Take a trip down the backbone of the Sierra to Owens Valley.
It is there that the first great effort to quench the thirst of Los Angeles by importing water hundreds of miles away took place. The transfer of water by essentially putting a “conveyance system” in place as they are now talking about doing in the Delta turned Owens Lake into a dust bowl, devastated farming, and ruined a valley that once was thought capable of rivaling the San Joaquin Valley in terms of development potential.
It was done so the lucrative citrus groves of the San Fernando Valley in the 1920s would be irrigated and the ever growing Los Angeles would have water to fuel its growth. The people had no say in what was about to happen to their valley through the transfer of water. Their fate was hammered out in backrooms hundreds of miles away far from the eye of the public that was impacted the most.
Rest assured the people of the Owens Valley can tell you a thing or two about trusting outside agencies to decide the fate of water flowing through your community.
Fast forward to today. This week thousands of pages of environmental documents are going to be released pertaining options for cutting the Delta out of the picture so water can flow freely to Southern California and South San Joaquin Valley west side corporate farm interests. A decision by bureaucrats by year’s end is expected to determine the route and type of vehicle that a “conveyance” system through the Delta will take so LA can mainline Sacramento River water without worrying about the pesky locals in San Joaquin County and the other four counties that constitute the Delta using even an ounce of it.
Just like in the Owens Valley back in the 1920s, there will be public comments. And - just like in the Owens Valley - what the locals have to say will matter less than a hill of beans.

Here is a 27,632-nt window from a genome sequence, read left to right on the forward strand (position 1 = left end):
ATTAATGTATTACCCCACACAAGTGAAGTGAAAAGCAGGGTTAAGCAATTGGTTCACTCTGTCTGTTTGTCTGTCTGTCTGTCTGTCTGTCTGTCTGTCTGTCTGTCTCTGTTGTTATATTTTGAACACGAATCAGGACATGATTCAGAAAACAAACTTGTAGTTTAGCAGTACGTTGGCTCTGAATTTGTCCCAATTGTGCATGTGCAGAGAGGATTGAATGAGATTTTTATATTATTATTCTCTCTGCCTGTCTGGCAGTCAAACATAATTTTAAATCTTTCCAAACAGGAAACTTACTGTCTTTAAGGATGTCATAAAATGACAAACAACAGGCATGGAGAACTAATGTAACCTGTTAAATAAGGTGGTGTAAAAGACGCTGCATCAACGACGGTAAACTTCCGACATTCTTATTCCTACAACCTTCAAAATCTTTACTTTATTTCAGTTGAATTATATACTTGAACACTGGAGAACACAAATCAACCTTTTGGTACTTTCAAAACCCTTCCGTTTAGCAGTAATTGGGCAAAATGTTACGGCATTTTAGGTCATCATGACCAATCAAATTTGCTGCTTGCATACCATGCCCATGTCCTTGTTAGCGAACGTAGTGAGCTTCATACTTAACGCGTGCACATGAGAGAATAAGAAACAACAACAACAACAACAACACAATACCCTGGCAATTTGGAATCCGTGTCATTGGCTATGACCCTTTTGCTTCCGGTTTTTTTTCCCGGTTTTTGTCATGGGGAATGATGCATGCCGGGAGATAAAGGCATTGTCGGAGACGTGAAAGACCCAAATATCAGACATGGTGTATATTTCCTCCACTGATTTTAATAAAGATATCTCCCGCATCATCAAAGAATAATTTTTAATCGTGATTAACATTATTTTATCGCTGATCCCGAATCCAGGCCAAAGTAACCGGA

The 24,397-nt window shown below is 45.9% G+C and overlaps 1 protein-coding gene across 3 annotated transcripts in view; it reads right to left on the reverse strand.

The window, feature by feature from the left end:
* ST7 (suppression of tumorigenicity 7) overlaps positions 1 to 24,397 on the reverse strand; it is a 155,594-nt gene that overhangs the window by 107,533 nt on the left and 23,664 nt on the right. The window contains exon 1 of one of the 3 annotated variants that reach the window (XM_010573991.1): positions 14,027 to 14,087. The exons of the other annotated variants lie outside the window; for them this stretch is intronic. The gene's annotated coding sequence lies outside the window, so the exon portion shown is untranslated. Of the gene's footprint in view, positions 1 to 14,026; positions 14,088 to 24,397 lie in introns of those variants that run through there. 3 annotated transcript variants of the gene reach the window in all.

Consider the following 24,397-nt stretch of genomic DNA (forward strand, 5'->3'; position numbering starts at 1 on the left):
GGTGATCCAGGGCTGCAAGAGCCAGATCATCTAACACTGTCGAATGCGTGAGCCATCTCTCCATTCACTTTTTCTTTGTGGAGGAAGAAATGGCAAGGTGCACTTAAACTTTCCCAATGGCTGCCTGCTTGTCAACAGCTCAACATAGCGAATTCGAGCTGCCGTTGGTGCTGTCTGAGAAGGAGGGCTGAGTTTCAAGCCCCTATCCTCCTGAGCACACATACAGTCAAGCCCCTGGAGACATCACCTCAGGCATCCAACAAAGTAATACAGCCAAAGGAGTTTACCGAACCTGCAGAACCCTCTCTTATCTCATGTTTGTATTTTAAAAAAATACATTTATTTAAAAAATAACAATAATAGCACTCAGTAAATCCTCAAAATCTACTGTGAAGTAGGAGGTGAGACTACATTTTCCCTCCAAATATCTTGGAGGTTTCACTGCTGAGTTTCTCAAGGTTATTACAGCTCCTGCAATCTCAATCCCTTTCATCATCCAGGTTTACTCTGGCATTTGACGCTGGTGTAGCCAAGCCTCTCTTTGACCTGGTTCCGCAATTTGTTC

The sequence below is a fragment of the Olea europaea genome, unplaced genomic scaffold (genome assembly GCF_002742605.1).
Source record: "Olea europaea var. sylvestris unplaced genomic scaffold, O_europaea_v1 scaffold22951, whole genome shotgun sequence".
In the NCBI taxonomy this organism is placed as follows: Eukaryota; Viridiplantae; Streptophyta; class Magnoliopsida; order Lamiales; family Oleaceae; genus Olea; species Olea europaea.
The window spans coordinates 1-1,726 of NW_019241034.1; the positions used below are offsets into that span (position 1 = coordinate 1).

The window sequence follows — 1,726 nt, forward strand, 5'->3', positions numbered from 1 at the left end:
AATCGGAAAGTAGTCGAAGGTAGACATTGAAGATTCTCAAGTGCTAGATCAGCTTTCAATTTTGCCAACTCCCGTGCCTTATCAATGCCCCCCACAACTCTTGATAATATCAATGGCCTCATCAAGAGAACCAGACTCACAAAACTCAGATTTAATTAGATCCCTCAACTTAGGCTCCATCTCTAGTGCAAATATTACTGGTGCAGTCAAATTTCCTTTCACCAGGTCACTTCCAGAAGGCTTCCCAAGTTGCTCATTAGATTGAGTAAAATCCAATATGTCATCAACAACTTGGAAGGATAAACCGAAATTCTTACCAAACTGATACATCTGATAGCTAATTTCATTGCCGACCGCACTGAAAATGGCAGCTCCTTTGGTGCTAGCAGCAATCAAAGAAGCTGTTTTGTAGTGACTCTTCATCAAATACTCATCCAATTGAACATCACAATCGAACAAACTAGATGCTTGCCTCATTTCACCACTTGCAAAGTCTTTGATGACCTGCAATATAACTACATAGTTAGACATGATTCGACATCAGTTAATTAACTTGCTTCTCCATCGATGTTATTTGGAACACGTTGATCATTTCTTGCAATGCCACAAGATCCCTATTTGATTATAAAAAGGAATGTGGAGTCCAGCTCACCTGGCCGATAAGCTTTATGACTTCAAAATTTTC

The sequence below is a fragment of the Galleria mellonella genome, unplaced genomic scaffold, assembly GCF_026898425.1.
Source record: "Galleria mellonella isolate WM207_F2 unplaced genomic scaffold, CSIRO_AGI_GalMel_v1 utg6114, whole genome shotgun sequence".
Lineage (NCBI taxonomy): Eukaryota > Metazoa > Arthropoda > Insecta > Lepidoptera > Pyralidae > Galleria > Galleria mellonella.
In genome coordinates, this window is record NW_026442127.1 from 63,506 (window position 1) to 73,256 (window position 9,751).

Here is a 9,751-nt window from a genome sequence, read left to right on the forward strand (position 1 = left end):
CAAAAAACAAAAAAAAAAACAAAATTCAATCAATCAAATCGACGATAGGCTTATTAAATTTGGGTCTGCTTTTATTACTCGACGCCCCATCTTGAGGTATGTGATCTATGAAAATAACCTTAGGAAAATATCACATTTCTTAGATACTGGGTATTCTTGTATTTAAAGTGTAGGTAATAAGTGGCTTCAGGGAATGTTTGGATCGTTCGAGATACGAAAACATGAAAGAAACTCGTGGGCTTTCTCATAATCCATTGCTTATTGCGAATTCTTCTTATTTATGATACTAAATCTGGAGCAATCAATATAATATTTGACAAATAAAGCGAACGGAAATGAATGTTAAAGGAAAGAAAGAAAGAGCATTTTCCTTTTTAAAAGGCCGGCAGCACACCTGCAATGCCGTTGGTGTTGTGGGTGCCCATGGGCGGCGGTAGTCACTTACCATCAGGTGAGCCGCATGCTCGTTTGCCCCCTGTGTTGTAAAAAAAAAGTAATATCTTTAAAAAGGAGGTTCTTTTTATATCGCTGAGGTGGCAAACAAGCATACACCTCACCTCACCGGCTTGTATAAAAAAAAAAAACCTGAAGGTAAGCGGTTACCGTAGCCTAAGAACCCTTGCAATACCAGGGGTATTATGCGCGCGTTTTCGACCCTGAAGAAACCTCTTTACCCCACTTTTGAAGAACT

It’s because the water thieves have found a way around answering to the public as a whole. Peripheral Canal 2.0 isn’t going to a statewide vote. Instead non-elected state officials will decide its route and form. They will use some perviously approved bond money such as that from Proposition 13 passed in 1998 that was supposed to address flooding in the southeast Delta but never did to help build whatever they come up with. That won’t be enough so they will simply have the end users - water districts getting the water - pay for the rest of it.
Of course, if they balk at the cost it would kill whatever deal they come up with. But let’s get real. Water is more valuable than oil. It keeps going up in value in California. If the price of getting total control over it means they might actually have to pay a bit more today for taking it away from everyone else who can no longer put up a fight thanks to it not being on the ballot, it is a small price to pay.
We will be told, of course, that they are only doing what is best for all of California. Don’t look now but the Los Angeles Water & Power Department essentially said the same things to the folks in the Owens Valley.
They say trust them. Given the state’s record on Delta-related issues as they pertain to local jurisdictions you can trust them just about as much as you can trust a drug addict to guard a pharmacy.
This column is the opinion of managing editor, Dennis Wyatt, and does not necessarily represent the opinion of The Bulletin or Morris Newspaper Corp. of CA. He can be contacted at firstname.lastname@example.org or 209-249-3519.